instrumental participation. Appraisal is a communication process and therefore, the quality

of communication cannot be neglected regarding satisfaction. Therefore, in this study, we

will be looking at satisfaction with the appraisal session in the context of communication.

Focus of the project

The project has been designed mainly to focus on to understand the performance

management system prevailing in the organization and an effort to design a better

performance management system for the organization keeping in view the practical

aspect of the applicability.

42
Objectives of the project

To understand the performance management system at

the organization.

• To analyze problem in the exiting performance

management system.

• To provide feedback to the employees regarding their past


performance.

• Provide information to assist in the other personal


decisions in the organization.
Provide clarity of the expectations and responsibilities of the

functions to be performed by the employees

To design performance appraisal forms for three main

levels viz…

i.) Workmen (Factory Staff)

ii.) Supervisory

43
iii.) Managerial ( Executive)

Research Methodology

44
What is research?

Research is an active, diligent and systematic process of inquiry in order to discover,

interpret or revise facts, events behaviors, or theories or to make practiceal

application with the help of such fact6s, laws or theories. The term “research” is also

used to describe the collection of information about a particular subject.

A research design is a specification of methods and procedures for acquiring the

information needed. It is overall operation pattern and the framework of the project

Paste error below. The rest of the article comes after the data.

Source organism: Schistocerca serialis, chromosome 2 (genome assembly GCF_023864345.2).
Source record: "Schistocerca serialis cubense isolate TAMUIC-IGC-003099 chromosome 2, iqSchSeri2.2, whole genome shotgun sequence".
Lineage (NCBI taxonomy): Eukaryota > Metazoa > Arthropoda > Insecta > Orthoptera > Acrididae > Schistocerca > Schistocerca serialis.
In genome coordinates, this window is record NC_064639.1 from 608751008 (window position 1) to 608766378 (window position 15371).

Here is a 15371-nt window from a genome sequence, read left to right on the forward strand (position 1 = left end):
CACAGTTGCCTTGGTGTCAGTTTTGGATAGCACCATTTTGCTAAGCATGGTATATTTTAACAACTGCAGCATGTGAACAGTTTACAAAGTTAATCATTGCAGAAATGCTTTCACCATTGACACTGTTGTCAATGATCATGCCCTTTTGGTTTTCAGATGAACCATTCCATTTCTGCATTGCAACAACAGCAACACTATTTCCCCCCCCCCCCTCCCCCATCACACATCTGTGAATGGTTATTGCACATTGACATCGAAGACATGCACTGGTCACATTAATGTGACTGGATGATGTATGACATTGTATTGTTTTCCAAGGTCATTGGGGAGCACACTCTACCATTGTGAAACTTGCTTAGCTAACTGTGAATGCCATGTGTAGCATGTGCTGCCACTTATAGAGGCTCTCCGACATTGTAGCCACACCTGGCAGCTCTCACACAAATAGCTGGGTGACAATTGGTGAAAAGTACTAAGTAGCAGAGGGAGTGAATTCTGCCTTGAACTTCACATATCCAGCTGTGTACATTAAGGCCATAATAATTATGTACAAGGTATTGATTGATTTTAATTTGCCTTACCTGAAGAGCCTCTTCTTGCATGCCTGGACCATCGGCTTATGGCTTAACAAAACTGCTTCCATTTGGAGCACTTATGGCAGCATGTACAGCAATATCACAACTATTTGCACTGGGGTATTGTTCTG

that stipulates what information is to be collected from which source and by what

procedure.

Supervision in the human services is a role, which usually requires periodic

appraisal of employee performance. How that appraisal is conducted in human

services agencies in two mid- sized American cities is the subject of this study

For present study the research design has been descriptive. It is descriptive

because of analysis of exiting performance management system.

45
Methodology research design

Through study of the exiting performance management system in the

organization.

Study of the levels/ bands in the organization.

Study of behavioral skills at various levels in the organization.

To study flaws in the exiting performance management system.

To design performance appraisal forms for three levels of the organization

viz…

1.) Workmen (Factory staff)

2.) Supervisory

3.) Non supervisory (Executive/ Managerial)

Hypothesis was developed on the basis of methodology adopted as above.

Concrete Suggestions/ Recommendations.

46
Universe & survey population

For the accomplishment of the project the universe and the survey smple both are

the organization itself. The universe is the organization in the sense that the project

of performance appraisal is designed for the company and so the survey sample is

the organization itself.

Data collection

The data collected for the research is undertaken through primary as well secondary

data methods. This can be illustrated in the following way:

Primary data

The primary data has been collected from the various mediums like:

review of exiting performance appraisal system in the organization

Telephone survey.

Survey data

The secondary data has been collected from the mediums like:

 Information acquiring through Internet.

 Articles on the relative topics in various books, magazines, newspapers.

47
Micro
Analysis

48
Table No. 1
Is performance appraisal necessary

CATEGORIES NO. OF TOTAL NO. OF

RESPONDENTS PERCENTAGE

Yes 36 72

No 14 28

TOTAL 50

Is performance appraisal necessary: